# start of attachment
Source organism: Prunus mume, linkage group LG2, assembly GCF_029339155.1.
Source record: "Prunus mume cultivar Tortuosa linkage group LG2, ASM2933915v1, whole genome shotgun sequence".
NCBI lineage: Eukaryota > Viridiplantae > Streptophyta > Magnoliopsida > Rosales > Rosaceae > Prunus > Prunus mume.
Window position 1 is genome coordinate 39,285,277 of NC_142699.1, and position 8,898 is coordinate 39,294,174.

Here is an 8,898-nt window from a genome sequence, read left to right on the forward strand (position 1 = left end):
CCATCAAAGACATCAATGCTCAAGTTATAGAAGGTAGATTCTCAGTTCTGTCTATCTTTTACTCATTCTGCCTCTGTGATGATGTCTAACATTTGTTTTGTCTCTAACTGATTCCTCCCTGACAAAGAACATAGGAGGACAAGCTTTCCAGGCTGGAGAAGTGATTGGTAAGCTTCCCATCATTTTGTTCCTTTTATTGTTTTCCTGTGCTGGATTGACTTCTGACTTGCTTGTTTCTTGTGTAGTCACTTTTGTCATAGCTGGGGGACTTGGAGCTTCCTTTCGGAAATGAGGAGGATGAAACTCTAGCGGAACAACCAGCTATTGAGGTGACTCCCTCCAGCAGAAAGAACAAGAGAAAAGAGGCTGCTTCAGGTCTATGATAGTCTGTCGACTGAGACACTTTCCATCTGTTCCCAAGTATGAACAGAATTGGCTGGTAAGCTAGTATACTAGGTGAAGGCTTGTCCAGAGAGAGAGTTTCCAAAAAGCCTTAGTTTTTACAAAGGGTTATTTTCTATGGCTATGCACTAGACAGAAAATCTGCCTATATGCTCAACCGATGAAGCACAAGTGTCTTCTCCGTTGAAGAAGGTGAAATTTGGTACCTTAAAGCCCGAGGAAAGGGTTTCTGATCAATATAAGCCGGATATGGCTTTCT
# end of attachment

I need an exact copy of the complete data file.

Source organism: Prunus mume, linkage group LG2, assembly GCF_029339155.1.
Source record: "Prunus mume cultivar Tortuosa linkage group LG2, ASM2933915v1, whole genome shotgun sequence".
NCBI lineage: Eukaryota > Viridiplantae > Streptophyta > Magnoliopsida > Rosales > Rosaceae > Prunus > Prunus mume.
Window position 1 is genome coordinate 39,285,277 of NC_142699.1, and position 8,898 is coordinate 39,294,174.

Here is an 8,898-nt window from a genome sequence, read left to right on the forward strand (position 1 = left end):
CCATCAAAGACATCAATGCTCAAGTTATAGAAGGTAGATTCTCAGTTCTGTCTATCTTTTACTCATTCTGCCTCTGTGATGATGTCTAACATTTGTTTTGTCTCTAACTGATTCCTCCCTGACAAAGAACATAGGAGGACAAGCTTTCCAGGCTGGAGAAGTGATTGGTAAGCTTCCCATCATTTTGTTCCTTTTATTGTTTTCCTGTGCTGGATTGACTTCTGACTTGCTTGTTTCTTGTGTAGTCACTTTTGTCATAGCTGGGGGACTTGGAGCTTCCTTTCGGAAATGAGGAGGATGAAACTCTAGCGGAACAACCAGCTATTGAGGTGACTCCCTCCAGCAGAAAGAACAAGAGAAAAGAGGCTGCTTCAGGTCTATGATAGTCTGTCGACTGAGACACTTTCCATCTGTTCCCAAGTATGAACAGAATTGGCTGGTAAGCTAGTATACTAGGTGAAGGCTTGTCCAGAGAGAGAGTTTCCAAAAAGCCTTAGTTTTTACAAAGGGTTATTTTCTATGGCTATGCACTAGACAGAAAATCTGCCTATATGCTCAACCGATGAAGCACAAGTGTCTTCTCCGTTGAAGAAGGTGAAATTTGGTACCTTAAAGCCCGAGGAAAGGGTTTCTGATCAATATAAGCCGGATATGGCTTTCT